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From: Karl Nelson (kenelson_at_[hidden])
Date: 2002-02-11 13:42:20

> >
> >
> > The general opinion here seems to have been
> that reuse of the operator
> > << is a bad idea. Especially because you can
> end up with something
> > like
> >
> > cout << format<char>("%1");
> > cout << y1;
> This *works* under the version I submitted. At
> least, the following would:
> cout<<format<char>("%1);
> cout<<y1<<endf;

That is a bit better, but it completely excludes
everything but reordering. Catching things at the
streambuf layer means all of the manipulators have
been applied and the thing is now in string form.
So although it can use arguments multiple times
it certainly won't be able to use them with 2 different

> > % or operator()? I personally like << but the
> detractors have won out,
> > and I really don't see operator % as a option.
> The main benefits come from
> (i) the fact that it can be used over split
> lines, and can be used with output operations
> other than << ;
> (ii) the way it deals with manipulators, e.g.
> cout << format<char>("%1 %2") << hex << foo <<
> endi;
> cout << bar << endf;
> This always outputs both arguments with hex (if
> appropriate for the types, of course), and leaves
> cout in the hex state.

In other words it doesn't deal with manipulators
(cout does).

> (iii) it behaves well with user-defined types
> (like format2);

I believe all of them currently work with user types
because they all proxy to ostream <<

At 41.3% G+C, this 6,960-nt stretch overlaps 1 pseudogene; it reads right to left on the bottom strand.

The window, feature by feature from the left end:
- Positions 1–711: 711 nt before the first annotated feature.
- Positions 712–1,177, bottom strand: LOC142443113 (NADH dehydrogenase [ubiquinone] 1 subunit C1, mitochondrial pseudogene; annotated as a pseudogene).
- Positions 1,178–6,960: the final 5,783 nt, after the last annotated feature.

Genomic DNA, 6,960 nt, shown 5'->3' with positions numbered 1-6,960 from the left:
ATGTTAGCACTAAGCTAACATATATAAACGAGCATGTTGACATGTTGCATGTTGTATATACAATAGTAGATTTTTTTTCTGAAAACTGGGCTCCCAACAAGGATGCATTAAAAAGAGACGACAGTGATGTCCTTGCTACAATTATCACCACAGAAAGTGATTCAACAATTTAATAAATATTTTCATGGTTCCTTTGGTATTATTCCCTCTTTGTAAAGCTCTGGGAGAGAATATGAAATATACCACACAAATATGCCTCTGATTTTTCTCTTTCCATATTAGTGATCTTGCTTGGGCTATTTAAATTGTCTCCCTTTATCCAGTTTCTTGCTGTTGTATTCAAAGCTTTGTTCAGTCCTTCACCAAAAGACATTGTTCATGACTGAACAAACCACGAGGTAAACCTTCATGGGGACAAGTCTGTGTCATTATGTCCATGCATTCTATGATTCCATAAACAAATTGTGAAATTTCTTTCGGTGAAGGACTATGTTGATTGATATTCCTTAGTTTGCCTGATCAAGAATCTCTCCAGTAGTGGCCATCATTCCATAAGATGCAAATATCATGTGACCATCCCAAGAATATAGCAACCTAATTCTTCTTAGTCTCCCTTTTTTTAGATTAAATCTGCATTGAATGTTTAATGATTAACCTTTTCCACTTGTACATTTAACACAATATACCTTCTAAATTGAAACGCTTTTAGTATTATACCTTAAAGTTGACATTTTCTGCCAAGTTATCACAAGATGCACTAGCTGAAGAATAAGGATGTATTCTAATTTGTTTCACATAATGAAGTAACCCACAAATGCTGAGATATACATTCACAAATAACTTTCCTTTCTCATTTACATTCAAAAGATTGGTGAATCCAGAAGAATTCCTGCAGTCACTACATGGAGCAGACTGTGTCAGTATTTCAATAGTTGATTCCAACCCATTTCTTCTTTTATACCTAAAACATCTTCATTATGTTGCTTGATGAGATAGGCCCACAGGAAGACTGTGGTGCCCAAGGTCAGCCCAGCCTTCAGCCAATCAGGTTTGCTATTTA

> (iv) it deals with repeated arguments like "%2 %
> 2" at no extra cost beyond the output operation;
> and

Assuming they must be formatted identically.

> (v) it behaves sensibly when nested (this is more
> pleasant with the extension I describe below).

  - not possible to place any manipulator in
    info in format string.
  - doesn't really handle use with strings, but
     you can do that through

     ostringstream os;
     os << format<char>("%2 %1")<< a >> b <<endf;
     string s=os.str();

   (This seems error prone in that don't streams
    expect their buffer to stay the type they created?)

> I don't really like endi and endf either, and I
> have altered the code so that endf isn't needed
> (just endi), and ">>" can be used as a synonym
> for "<<endi<<", for terseness. Whilst this isn't
> ideal, this is the only operator with the correct
> precedence, and, for cases where you have an
> iostream (rather than an ostream) (i) endi is
> still available, and (ii) format, output
> manipulators and other output operators return
> ostreams.
> This gives me a syntax like:
> complex<double> a=4,b=5,c=11,d=67;
> cout<< format<char>("%1 %3 %2 %4 ");
> cout<< a >> b >> c >> d >> "foo!" << endl;

This seems dangerous if iostreams are used.

> So, >> has a "tab"-like meaning, in that it
> delimits fields.

> I am also concerned about the speed of the other
> types of format; the only estimate I remember
> seeing from Samuel Krepp was 200-500%. The time
> taken for mine to complete hasn't tested at over
> 125% of the time for normal stream code in my
> (admittedly not extensive) testing.

I haven't concerned my self much with speed
in format3 because any use of there things is
going to involve allocating a bunch of memory on the
side to store the strings. Thus speed is very
hard to meaure because you depend largely on the
speed measured for vector and string operations
which very by implementation of the STL and what type
of operations we test under. Thus we would be giving figures in
apples and oranges terms.

> I have put the updated (and somewhat bug-fixed)
> version of my format up at
> hpp together with one of my test programs:
> p . On g++ 3.0.3, using -O2 for both tests, the
> speed ratio is just over 105% for this particular
> test.

Sounds reasonable.


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